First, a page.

Tuesday, November 8, 2016

Economic Ideas: Inflation, Price Controls and Collectivism in the French Revolution

Richard Ebeling emails:

Dear Bob,

I have a new article on the Future of Freedom Foundation (FFF) website on, “Economic Ideas: Inflation, Price Controls and Collectivism in the French Revolution.”

Royal France under Louis XVI placed the country under immense financial strain due to the costs of the King’s court, favors and privileges for those close to the throne, and expensive foreign adventures in the name of national greatness.

This all came to a head in 1789 with the French Revolution. But soon the revolutionary government was following its own path of fiscal madness with huge public works, income transfers to “the people,” and finally a national war in the name of defending the revolution and "democracy."

It was paid for with a new paper money – the “Assignats” – which were created in such large quantities that it brought in its wake a price inflation that ruined especially the “lower” and middle classes. Continuing rising prices brought a demand by “the people” for the government to do something, with the result that price and wage controls rapidly covered the French economy. A vast bureaucratic network was set to work making sure that buyers and sellers obeyed the revolutionary government’s regulatory and planning edicts.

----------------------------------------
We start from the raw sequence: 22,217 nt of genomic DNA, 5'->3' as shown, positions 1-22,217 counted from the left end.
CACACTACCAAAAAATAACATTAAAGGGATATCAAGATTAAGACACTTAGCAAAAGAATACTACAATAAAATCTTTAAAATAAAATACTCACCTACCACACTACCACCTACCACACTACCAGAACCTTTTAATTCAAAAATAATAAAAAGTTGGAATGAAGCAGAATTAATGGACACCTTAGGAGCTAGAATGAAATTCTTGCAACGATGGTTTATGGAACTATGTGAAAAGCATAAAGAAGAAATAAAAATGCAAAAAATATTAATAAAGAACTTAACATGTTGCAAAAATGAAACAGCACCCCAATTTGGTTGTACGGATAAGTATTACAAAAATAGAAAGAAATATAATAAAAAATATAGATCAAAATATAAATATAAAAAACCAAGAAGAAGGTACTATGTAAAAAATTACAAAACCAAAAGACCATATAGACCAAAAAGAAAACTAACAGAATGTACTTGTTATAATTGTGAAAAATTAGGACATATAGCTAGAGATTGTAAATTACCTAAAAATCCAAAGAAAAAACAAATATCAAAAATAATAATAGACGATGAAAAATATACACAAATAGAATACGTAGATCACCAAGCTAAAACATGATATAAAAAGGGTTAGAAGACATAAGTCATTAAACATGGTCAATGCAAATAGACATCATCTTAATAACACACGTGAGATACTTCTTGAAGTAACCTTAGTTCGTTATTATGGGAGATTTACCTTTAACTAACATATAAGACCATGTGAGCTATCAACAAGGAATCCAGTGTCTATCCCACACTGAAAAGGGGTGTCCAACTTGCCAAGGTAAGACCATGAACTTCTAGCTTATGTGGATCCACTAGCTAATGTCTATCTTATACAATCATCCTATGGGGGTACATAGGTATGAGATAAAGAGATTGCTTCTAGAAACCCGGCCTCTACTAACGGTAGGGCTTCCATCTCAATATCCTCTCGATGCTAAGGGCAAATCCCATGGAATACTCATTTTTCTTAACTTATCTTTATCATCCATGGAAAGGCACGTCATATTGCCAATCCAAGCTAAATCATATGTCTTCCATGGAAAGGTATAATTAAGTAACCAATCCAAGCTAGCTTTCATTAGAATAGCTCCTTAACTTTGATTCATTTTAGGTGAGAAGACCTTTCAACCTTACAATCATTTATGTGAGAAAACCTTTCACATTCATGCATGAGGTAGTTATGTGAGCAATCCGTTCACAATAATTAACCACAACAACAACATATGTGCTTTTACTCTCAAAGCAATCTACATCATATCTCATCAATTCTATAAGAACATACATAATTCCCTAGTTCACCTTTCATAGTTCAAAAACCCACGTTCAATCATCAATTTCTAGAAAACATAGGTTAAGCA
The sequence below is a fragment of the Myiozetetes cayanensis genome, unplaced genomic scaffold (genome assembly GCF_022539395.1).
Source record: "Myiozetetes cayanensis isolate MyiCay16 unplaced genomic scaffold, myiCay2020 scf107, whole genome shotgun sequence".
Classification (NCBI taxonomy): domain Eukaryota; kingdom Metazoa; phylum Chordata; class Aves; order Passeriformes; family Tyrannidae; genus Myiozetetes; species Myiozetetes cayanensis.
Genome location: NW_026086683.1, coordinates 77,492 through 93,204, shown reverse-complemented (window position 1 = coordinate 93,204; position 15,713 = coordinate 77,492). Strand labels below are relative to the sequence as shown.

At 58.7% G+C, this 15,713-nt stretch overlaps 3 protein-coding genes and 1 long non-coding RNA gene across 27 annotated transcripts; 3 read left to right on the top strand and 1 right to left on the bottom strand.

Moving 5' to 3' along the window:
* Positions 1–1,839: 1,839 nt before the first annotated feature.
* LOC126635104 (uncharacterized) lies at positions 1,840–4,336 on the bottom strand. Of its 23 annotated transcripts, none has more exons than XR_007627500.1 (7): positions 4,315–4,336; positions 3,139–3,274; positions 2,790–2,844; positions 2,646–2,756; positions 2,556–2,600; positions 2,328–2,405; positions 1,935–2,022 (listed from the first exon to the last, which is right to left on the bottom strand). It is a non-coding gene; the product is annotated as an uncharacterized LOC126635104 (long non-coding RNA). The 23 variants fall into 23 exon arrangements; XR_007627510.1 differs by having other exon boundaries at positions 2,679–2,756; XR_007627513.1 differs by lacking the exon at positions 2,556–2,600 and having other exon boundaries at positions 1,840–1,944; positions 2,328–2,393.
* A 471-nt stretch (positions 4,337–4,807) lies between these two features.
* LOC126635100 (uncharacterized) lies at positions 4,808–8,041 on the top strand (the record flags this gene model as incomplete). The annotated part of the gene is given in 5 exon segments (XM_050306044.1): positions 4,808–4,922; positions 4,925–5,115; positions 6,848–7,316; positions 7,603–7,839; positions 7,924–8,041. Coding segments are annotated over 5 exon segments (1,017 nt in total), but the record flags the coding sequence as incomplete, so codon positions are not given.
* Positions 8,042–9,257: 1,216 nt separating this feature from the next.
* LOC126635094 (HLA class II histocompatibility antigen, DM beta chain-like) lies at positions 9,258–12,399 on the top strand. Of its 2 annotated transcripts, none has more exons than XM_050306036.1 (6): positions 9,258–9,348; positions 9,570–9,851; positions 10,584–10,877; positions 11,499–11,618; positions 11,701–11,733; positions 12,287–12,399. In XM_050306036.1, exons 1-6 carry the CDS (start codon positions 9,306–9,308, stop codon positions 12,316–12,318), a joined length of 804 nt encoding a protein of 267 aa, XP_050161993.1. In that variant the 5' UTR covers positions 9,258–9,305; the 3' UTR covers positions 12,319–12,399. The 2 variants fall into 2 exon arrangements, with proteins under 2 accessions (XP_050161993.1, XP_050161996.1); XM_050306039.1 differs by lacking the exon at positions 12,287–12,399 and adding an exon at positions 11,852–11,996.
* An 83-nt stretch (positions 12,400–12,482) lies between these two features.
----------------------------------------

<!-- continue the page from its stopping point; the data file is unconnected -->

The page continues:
All the economic controls followed logically from the ideology of the revolutionary Jacobins, who insisted that the individual existed only to serve “the people” and “the nation” as defined and dictated by those who asserted the right to rule the country in the name of the “general will.”

The French revolutionary experience served as a model and an example for all the experiments with revolutionary collectivism and nationalism that has plagued humanity for well over two hundred years, now.



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